McCall was brought to trial the next day. He was found not guilty by a “miners’ court” after telling judges that Hickok killed his brother, though later accounts showed McCall had no brothers. After his release, McCall had lingered in Deadwood for a short while before heading to Wyoming.
Less than a month after Hickok's death, the trial was found to have no legal status because Deadwood was located in Indian Territory – McCall's acquittal was deemed invalid. Still, feeling he had escaped punishment, McCall began to brag to anyone that would listen that he had killed Wild Bill Hickok.
But the U.S. marshals were on his trail and McCall was arrested on August 29, 1876 in Laramie, where he was held before he was extradited to Yankton, South Dakota. The trial began on December 4 and it only took two days for the jury to find McCall guilty.
He was sentenced to death on January 3, 1877 and on March 1, 1877 he was executed by hanging.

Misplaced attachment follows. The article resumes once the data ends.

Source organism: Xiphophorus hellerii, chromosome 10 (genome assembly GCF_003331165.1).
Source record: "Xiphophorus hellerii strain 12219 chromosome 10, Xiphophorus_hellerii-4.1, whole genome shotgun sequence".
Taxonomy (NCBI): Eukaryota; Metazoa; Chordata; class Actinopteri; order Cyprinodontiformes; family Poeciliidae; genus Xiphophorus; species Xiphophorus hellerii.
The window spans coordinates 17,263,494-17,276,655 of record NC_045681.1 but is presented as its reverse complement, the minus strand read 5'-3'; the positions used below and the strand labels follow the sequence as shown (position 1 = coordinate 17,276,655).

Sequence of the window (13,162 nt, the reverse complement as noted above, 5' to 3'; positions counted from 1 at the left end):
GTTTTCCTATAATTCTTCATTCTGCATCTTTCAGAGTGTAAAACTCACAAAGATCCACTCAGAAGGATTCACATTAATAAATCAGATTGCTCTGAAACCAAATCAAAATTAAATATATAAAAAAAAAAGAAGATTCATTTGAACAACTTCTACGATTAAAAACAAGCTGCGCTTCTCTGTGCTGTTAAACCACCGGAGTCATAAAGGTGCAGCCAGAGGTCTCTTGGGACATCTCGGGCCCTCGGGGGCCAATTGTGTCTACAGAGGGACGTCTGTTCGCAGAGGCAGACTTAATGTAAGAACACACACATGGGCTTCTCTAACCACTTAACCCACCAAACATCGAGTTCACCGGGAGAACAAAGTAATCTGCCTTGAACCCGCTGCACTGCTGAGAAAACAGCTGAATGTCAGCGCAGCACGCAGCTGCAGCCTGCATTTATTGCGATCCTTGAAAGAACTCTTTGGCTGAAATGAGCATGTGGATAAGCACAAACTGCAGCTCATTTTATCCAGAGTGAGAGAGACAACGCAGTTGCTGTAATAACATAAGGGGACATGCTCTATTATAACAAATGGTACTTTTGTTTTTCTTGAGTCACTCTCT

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Wild Bill Hickok
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James Butler Hickok was born in Troy Grove, Illinois, in 1837. His father, Bill Hickok, played an active role in the Underground Railroad that helped slaves escape from the Deep South.
Hickok moved to Kansas in 1855 and at the age of 20 was elected constable of Monticello. In 1861 he was working as a wagon master in Montana. On 12th July, 1861, Hickok opened fire on three unarmed men.
David McCanles was killed and James Woods and James Gordon were seriously wounded and later died of their injuries. Hickok was also employed as a guide on the Santa Fe Trail.
Later he worked on the Oregon Trail.
During the American Civil War Hickok was employed as a scout for the Union Army. After the war came to an end Hickok became a professional gambler in Springfield, Missouri. Also, for a brief time he served under General George A. Custer in his 7th Cavalry.